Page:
A senior delegation from Punjab Technical University (PTU) and its affiliated colleges are currently on a two week-long visit to the USA and Canada to forge research and educational collaborations between India and North America universities.
These collaborations will be focused on delivering results for a defined set of problems, for the larger benefit of communities in India, USA and Canada. The first important step for the delegation was the Global Engineering Deans Council (GEDC) Conference 2013 held in Chicago, Illinois, USA from October 20-22, 2013, attended by 250 deans from 47 countries.
In the keynote address at the Conference, PTU explained the limitation when it comes to flow of students from developing countries to developed nations. Every year around 100,000 students move out from India to USA. Along with the ‘brain drain' it exploits parents financially, often leading to hardships.
There are only a few financially able citizens who can afford to spend on higher education abroad. While on the other hand, as a survey points out, nearly 85% of engineers trained in India are unemployed. This crisis can be turned into an opportunity that's far greater than 100,000 students trickling to USA.
Nearly 1.5 million students from India and neighboring countries can be trained in India if one finds ways to deliver North American standard education at under US$ 10,000 per year. This will prompt US and Canada to start new education ventures in India. Simple math adds up to US$ 15 billion - the size of market opportunity for North American Universities.
At the GEDC Conference, PTU suggested for collaboration in research, the research work could be broken into smaller components with some parts like recording observations, tabulation and compilation being done in India. PTU has nearly 2,00,000 students, good physical infrastructure and financial autonomy, but there are a few more elements that need to be put in place, and the delegation hopes to achieve some of them through partnerships with leading technical universities in North America.
According to Dr. Rajneesh Arora, Vice Chancellor, Punjab Technical University (PTU), "Now the state of Punjab is poised to become the gateway to international universities. There is active support from all decision makers in Punjab to convert the state into a destination for higher education. Punjab can break the logjam and invite global Universities to look beyond IITs and big cities of Delhi, Mumbai and Bengaluru."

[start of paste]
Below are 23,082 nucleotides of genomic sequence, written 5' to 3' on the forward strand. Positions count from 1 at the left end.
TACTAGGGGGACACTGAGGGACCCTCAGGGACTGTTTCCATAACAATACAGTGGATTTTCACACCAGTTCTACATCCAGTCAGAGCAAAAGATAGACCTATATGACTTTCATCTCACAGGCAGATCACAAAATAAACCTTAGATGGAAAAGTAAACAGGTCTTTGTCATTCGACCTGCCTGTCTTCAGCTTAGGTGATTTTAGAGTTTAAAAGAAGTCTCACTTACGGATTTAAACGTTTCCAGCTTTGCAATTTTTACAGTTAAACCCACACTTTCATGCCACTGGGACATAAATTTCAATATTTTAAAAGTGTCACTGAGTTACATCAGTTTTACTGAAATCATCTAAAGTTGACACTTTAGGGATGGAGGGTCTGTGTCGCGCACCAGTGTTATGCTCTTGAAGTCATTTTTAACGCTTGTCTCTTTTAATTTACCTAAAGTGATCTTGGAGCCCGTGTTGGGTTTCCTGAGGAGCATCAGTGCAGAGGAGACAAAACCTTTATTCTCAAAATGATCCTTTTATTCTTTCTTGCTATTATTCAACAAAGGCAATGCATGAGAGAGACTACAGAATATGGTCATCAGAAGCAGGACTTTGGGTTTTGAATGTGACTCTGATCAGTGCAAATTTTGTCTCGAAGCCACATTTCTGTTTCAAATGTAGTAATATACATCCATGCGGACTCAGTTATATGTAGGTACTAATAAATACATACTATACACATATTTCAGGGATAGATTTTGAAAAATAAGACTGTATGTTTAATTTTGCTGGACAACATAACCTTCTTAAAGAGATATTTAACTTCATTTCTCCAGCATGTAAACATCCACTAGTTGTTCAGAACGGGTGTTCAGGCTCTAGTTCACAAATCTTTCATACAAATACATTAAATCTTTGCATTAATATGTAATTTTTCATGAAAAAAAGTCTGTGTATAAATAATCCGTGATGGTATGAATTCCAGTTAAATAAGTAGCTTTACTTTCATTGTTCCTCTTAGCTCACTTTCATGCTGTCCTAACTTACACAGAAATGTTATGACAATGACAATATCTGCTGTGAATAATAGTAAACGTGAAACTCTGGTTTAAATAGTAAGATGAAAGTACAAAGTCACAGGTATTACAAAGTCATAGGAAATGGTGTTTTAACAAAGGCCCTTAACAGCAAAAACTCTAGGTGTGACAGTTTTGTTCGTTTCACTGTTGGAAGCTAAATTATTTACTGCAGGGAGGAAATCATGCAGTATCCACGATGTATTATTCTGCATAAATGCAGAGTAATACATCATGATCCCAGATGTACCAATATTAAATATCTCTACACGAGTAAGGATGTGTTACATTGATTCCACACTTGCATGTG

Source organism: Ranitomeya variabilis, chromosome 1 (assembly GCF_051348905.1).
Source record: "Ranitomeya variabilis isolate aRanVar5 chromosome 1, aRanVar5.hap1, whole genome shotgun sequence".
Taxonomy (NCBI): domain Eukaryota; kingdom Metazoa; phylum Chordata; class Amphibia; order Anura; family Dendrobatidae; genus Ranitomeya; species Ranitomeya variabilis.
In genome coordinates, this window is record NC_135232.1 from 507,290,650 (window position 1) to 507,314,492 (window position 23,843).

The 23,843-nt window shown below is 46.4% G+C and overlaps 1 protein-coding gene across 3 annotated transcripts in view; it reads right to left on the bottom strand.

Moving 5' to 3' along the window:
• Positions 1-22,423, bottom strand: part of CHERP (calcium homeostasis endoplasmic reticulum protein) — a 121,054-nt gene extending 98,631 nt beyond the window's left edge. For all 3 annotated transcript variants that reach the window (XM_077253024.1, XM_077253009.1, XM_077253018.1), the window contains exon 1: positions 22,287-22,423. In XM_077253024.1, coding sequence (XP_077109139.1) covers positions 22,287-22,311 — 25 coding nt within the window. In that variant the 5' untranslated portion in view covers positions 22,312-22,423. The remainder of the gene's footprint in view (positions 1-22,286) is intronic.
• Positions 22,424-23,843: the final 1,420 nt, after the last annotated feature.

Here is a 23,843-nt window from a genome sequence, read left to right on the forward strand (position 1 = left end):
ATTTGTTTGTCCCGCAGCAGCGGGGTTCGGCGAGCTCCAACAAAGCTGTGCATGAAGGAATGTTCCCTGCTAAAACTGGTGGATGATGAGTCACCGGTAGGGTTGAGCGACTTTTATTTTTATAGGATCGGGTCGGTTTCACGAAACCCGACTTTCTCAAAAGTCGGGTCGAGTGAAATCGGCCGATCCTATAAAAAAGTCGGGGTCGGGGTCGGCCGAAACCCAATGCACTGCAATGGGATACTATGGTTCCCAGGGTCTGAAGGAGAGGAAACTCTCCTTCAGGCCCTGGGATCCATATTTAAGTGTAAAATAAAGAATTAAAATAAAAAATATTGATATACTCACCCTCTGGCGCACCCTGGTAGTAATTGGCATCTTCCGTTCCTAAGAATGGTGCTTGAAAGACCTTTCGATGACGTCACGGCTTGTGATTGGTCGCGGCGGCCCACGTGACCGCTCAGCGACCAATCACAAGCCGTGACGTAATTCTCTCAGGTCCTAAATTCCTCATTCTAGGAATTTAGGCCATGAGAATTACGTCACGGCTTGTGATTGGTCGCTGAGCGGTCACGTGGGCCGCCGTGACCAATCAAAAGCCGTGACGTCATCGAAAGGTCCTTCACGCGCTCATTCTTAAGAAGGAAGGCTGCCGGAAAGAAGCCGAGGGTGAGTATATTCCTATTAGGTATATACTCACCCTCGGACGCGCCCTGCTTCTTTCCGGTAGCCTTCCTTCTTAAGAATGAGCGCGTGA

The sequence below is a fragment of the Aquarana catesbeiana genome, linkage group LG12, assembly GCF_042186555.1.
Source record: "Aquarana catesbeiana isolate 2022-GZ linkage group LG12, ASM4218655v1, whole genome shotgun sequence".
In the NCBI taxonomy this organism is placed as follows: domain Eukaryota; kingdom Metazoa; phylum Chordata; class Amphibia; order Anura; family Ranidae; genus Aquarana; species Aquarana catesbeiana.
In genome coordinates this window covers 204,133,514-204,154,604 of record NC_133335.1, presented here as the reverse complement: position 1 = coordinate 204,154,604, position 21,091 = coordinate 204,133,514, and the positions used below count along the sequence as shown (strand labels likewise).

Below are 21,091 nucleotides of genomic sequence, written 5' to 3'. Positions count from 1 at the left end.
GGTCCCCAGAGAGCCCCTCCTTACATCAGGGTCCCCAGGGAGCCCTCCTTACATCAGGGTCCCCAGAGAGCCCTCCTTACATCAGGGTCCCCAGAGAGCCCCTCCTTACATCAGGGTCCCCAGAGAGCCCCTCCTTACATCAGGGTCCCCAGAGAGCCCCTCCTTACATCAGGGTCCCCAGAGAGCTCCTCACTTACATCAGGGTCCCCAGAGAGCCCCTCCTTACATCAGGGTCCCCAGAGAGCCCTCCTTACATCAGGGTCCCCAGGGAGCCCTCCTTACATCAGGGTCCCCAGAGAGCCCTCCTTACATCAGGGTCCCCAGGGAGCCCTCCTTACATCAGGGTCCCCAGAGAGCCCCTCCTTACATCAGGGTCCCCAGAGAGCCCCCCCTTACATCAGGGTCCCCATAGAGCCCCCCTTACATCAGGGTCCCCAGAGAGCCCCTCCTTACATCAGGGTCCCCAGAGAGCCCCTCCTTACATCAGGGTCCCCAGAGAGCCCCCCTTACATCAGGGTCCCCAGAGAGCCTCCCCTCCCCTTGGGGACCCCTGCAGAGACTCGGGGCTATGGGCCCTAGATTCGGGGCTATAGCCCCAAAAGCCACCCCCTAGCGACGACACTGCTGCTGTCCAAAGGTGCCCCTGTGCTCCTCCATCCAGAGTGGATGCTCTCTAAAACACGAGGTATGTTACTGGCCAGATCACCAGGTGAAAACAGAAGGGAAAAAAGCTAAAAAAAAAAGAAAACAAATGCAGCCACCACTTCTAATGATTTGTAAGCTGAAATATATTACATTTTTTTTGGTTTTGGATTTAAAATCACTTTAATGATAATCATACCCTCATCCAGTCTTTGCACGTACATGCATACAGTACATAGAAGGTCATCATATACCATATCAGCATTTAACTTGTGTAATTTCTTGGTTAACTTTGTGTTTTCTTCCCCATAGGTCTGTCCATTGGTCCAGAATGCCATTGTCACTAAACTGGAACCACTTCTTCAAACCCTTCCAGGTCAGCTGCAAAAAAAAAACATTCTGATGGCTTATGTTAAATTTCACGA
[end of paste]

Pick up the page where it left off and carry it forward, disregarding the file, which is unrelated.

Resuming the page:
"USA has become a global hub of higher education because of knowledge creation and dissemination. Leading institutions create knowledge and disseminate the same by attracting learners to their premise or by exporting knowledge. USA has had a flow of learners because it has created an ecosystem - infrastructure, better living standards, safety and security. Lately, India is being accepted as credible provider of education", he said
"Creating cutting-edge knowledge may take some time and can happen in parallel, but we can disseminate the knowledge created abroad by putting in the ecosystem. Another route for dissemination of knowledge and its export thereof, even to remote places, is through distance learning technology platform. If this ‘export' is taken to its logical extent, India will soon become the global hub for distance education first - starting with neighboring and emerging countries and then moving to the West", he explained.
"The last Economic Survey of India (2011) stressed the need for turning the country into a global hub of higher education and Punjab, leveraging on support from Government as well as private sector and the distinct cost advantages it has on offer as compared to developed countries, is headed in the same direction", he added. [sic]